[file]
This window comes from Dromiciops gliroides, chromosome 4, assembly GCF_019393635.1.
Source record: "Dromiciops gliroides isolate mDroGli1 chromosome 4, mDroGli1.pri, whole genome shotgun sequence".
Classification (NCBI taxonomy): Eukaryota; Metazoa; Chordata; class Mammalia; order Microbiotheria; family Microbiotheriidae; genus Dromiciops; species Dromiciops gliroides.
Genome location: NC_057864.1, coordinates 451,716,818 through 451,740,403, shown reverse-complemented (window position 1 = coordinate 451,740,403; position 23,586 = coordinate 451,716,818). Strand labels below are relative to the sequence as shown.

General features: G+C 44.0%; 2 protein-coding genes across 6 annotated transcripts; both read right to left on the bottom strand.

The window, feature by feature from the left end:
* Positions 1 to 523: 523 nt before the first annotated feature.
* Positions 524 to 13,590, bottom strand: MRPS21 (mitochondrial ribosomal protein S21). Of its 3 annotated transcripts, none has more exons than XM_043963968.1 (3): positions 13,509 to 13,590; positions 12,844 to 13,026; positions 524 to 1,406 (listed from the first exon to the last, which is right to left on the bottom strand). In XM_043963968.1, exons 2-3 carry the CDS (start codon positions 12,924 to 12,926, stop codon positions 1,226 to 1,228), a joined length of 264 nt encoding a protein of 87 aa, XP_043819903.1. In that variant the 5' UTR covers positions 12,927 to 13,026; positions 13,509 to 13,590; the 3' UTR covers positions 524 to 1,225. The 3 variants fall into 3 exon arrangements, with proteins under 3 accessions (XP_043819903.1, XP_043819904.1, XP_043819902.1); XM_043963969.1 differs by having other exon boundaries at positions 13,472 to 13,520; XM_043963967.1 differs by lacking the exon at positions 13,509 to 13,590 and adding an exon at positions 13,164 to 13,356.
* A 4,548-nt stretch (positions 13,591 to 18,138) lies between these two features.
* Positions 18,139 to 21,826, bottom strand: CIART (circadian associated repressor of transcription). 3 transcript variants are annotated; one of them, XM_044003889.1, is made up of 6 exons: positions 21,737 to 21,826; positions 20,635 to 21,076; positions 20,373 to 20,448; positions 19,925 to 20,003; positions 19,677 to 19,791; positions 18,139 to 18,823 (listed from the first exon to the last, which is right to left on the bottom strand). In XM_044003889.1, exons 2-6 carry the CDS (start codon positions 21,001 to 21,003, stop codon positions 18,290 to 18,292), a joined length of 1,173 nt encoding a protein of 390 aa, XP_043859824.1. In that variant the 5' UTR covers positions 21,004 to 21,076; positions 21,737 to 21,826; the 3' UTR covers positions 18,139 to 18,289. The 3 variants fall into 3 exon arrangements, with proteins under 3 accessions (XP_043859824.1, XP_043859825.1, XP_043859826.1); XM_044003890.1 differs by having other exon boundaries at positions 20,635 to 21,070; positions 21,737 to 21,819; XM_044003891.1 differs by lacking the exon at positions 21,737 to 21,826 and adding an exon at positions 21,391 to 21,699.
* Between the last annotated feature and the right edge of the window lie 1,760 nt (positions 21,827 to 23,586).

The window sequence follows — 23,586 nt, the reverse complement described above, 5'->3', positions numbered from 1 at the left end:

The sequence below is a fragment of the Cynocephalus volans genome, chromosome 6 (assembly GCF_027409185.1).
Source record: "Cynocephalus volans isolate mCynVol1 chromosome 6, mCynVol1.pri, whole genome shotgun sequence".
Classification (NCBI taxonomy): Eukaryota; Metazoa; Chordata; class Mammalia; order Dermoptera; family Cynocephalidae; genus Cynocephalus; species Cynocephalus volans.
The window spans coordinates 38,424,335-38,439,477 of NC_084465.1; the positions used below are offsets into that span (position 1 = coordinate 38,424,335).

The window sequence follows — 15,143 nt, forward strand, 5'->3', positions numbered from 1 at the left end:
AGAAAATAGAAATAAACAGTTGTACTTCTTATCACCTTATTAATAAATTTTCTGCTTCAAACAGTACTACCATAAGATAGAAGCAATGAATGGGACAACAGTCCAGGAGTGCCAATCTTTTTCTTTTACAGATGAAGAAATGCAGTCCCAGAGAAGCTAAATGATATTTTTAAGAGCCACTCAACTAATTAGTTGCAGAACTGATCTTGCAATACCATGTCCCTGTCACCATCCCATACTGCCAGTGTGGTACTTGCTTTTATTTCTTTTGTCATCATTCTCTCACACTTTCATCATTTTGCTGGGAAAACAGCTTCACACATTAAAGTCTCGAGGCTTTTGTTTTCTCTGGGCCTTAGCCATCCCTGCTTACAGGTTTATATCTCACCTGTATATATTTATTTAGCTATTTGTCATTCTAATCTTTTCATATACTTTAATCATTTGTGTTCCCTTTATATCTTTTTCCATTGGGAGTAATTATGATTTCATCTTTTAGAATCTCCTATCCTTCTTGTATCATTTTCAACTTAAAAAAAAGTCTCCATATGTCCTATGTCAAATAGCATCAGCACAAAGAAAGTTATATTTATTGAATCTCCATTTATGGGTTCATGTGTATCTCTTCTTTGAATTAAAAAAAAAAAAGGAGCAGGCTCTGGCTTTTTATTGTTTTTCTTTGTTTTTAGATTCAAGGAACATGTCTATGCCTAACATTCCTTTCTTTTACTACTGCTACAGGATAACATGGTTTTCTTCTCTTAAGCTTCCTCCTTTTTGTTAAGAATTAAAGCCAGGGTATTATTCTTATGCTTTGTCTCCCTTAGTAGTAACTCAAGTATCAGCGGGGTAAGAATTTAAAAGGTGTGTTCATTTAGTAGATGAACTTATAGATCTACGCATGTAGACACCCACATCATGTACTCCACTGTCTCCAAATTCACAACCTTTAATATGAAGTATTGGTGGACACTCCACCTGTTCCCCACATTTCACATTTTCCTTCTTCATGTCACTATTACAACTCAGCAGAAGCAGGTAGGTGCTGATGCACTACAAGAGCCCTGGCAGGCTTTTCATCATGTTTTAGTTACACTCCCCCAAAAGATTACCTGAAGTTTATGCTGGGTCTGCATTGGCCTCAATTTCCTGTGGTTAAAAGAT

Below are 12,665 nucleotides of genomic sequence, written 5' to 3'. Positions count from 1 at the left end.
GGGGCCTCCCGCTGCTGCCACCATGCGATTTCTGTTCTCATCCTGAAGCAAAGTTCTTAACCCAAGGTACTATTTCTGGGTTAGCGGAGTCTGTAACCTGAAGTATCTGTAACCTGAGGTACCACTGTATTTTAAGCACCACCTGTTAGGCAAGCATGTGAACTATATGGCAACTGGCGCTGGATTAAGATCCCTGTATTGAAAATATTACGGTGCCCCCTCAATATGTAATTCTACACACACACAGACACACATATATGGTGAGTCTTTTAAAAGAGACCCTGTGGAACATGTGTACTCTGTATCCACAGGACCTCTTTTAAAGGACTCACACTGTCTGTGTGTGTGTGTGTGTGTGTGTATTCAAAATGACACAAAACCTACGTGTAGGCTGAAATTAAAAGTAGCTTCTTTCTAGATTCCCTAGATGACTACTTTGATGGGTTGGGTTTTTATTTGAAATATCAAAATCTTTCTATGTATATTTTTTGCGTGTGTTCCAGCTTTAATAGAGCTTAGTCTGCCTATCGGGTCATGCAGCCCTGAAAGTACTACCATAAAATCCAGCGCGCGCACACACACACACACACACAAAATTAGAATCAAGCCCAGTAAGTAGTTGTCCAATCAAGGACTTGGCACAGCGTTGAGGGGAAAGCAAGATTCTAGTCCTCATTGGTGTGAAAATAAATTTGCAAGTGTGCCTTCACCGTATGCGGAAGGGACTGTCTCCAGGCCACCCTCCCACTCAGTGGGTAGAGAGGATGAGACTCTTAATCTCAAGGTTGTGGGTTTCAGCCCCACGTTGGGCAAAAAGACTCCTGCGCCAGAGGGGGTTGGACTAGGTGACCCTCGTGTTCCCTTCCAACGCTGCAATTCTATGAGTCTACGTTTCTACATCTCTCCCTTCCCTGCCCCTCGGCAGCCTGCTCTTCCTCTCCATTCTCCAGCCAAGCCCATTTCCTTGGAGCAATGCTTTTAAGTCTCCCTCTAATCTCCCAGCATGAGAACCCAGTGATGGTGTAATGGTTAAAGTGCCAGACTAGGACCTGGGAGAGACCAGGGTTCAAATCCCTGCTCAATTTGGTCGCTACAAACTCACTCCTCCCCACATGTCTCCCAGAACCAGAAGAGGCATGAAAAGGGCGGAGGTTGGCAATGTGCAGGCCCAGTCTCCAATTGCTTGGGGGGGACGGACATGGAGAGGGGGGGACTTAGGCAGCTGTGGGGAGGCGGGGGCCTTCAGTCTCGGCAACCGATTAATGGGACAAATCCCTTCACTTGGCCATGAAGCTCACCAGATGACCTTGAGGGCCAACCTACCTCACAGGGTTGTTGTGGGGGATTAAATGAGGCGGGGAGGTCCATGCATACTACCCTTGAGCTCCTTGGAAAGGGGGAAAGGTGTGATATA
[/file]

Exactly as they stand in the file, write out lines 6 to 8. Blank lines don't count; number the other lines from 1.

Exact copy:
The window, feature by feature from the left end:
* Positions 1 to 523: 523 nt before the first annotated feature.
* Positions 524 to 13,590, bottom strand: MRPS21 (mitochondrial ribosomal protein S21). Of its 3 annotated transcripts, none has more exons than XM_043963968.1 (3): positions 13,509 to 13,590; positions 12,844 to 13,026; positions 524 to 1,406 (listed from the first exon to the last, which is right to left on the bottom strand). In XM_043963968.1, exons 2-3 carry the CDS (start codon positions 12,924 to 12,926, stop codon positions 1,226 to 1,228), a joined length of 264 nt encoding a protein of 87 aa, XP_043819903.1. In that variant the 5' UTR covers positions 12,927 to 13,026; positions 13,509 to 13,590; the 3' UTR covers positions 524 to 1,225. The 3 variants fall into 3 exon arrangements, with proteins under 3 accessions (XP_043819903.1, XP_043819904.1, XP_043819902.1); XM_043963969.1 differs by having other exon boundaries at positions 13,472 to 13,520; XM_043963967.1 differs by lacking the exon at positions 13,509 to 13,590 and adding an exon at positions 13,164 to 13,356.